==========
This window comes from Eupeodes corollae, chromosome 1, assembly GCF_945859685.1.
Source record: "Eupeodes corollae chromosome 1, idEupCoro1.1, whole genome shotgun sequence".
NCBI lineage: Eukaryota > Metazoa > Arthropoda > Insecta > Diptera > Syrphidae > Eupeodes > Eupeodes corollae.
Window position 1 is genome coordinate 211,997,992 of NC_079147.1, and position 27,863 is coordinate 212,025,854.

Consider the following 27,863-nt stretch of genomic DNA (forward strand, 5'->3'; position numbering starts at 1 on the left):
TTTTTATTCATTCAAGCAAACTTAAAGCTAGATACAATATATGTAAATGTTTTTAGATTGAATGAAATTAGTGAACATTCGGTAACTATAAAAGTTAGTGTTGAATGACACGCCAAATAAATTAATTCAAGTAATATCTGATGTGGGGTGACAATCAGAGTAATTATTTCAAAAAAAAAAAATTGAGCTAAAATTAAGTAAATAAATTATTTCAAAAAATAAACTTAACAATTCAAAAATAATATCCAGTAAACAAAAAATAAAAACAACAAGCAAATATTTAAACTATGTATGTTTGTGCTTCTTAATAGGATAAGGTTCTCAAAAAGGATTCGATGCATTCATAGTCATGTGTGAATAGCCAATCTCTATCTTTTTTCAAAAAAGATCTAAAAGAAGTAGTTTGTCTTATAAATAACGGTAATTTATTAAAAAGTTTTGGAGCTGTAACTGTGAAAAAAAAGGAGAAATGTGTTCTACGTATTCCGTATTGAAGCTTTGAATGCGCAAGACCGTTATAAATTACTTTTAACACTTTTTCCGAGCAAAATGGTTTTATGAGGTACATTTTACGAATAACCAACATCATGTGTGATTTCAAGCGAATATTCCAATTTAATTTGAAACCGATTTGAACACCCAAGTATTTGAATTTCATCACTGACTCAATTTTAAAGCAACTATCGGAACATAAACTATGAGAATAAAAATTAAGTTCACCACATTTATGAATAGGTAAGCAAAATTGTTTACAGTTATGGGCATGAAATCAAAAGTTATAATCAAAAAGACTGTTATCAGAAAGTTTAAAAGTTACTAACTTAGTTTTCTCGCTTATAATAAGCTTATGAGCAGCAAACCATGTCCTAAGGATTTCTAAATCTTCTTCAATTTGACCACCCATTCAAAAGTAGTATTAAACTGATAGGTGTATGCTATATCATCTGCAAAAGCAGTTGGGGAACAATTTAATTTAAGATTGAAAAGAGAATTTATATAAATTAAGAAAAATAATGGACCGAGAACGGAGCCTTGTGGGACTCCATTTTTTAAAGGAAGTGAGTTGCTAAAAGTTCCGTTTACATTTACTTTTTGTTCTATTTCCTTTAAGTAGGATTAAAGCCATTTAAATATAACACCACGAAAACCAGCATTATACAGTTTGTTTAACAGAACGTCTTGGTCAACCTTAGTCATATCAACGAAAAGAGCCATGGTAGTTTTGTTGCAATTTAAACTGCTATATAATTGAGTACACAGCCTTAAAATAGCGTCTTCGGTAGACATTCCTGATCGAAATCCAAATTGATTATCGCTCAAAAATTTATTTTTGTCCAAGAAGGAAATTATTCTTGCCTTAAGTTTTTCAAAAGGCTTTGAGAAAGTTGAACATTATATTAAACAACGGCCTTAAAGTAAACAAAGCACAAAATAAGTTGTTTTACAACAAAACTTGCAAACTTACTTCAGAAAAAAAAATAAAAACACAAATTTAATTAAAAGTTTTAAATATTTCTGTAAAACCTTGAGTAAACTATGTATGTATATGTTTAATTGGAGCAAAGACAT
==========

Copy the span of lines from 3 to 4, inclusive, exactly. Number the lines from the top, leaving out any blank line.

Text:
NCBI lineage: Eukaryota > Metazoa > Arthropoda > Insecta > Diptera > Syrphidae > Eupeodes > Eupeodes corollae.
Window position 1 is genome coordinate 211,997,992 of NC_079147.1, and position 27,863 is coordinate 212,025,854.